Flying Solo: The women who are breaking down barriers through travel

Perse Klopp, a junior double major in film and art history, stands on the beach in Spain taking a break along the Camino de Santiago (Photo courtesy of Perse Klopp).

Women find that solo travel brings them freedom, confidence and independence. 

Society warns them that solo travel could lead to kidnapping, assault or death. 

Young women are often told horror stories about what will happen to them if they travel alone, but solo female travel has been on the rise as more women are becoming comfortable enough to take trips for leisure by themselves. 

“Going somewhere on my own is a very different approach, but it’s not a bad approach,” said Autumn Johnson, a senior film major and Heidelberg International Programs ambassador. “I feel like it is time well spent and if I keep waiting for someone else to go with me, I’ll never go see these places.”

Students said the feeling of freedom that comes with traveling outweighs the potential problems they might face traveling alone. 

Why women travel alone

The decision to travel alone varies from person to person but for three Pepperdine students, the underlying reasons were focused on freedom, independence, determination and self-growth.

The discomfort of traveling alone is enticing to some. 

 “I like facing fears as head-on as I can,” Johnson said. “So I think the part of feeling uncomfortable made me want to do it.”

Johnson traveled alone to Copenhagen, Denmark, Zermatt, Switzerland, and London, England, during her time abroad.

Johnson is not the only one who sees a benefit to being outside of her comfort zone. Perse Klopp, a junior film and art history major, said she believes that growth comes from navigating uncomfortable situations. Klopp backpacked alone in the United States, but the majority of her travel abroad was weekend trips in Germany.  Her biggest solo trip was hiking the Camino de Santiago through Spain.

“The whole point is to be uncomfortable,” Klopp said. “It’s an automatic feeling that comes with growth and development as a person and experiencing new and different things.”

Junior communication major Morgan Purdy took her most extensive solo trip during the COVID-19 pandemic. She traveled alone in the Netherlands, Austria, and more extensively in the United States.

The one-year anniversary of her father’s death prompted a road trip through more than 20 states during Pepperdine’s January 2021 term. For Purdy, this journey was partly about self-exploration, but also about reconnecting with her father through nature. 

“It marked the year of my dad’s passing and I just felt like I just needed time to decompress and figure out my thoughts,” Purdy said. “Traveling was always something my dad and I connected over, as well as nature. So I went and visited the national parks in those states kind of to honor my dad but figure things out for myself.”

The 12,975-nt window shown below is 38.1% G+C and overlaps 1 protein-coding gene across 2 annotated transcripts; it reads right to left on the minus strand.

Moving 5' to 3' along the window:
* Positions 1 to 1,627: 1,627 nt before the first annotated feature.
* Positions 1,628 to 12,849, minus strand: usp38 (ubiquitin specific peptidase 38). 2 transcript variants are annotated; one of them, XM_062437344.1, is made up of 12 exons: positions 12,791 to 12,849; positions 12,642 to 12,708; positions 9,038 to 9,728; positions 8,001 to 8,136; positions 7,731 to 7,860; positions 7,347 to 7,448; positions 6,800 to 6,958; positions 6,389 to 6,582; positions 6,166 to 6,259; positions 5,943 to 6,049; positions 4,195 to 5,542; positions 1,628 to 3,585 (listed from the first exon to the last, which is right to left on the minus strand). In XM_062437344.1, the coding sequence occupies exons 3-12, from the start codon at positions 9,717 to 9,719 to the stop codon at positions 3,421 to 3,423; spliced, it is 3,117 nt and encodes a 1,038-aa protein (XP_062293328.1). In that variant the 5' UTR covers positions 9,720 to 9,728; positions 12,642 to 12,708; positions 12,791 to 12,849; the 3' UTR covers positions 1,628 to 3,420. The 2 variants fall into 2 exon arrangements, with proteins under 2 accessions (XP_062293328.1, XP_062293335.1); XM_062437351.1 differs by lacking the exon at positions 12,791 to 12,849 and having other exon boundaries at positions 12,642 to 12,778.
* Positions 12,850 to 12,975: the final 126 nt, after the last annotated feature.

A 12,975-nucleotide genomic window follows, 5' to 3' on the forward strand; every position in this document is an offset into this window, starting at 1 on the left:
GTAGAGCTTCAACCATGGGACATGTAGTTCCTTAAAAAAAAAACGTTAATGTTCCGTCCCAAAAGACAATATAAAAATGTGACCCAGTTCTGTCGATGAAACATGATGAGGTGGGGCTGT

Purdy said she couldn’t imagine her life now without the road trip. It gave her insight about herself as a person while also enabling her to reconnect with her late father.

She said when she went to Utah she felt so in touch with her dad because of how beautiful the national parks were there.

Potential problems/experiences

There are many potential problems anyone could be presented with when traveling solo. 

A Pepp Post survey of 50 students found that 90% have traveled alone. Most respondents were female, only 11 male, but there were no gender differences noted in willingness to travel alone.

 Those who have not traveled alone or would not travel alone again, it was primarily because of safety and loneliness concerns. 

Students who have traveled alone primarily do so to visit friends and family or to take vacations. 

During her walk along the Camino de Santiago in Northern Spain, Klopp stayed in a hostel along the way where they focused on a plant-based lifestyle. Upon her arrival, they took her phone and tried to keep her passport. The staff also made her change out of the clothes she was wearing and into the clothes they provided her with. She said it was a very scary experience and she was glad she left when she did. 

Klopp also recounted a time where she almost eloped. Along the Camino de Santiago, she met a man, who lived in France. They walked together for a while before he suggested they elope and she live with him in France. Klopp agreed and then walked to France from Spain (over the Pyrenees). But after a short time of living with him in France, her fiancé ditched her because her French-speaking abilities were not up to par.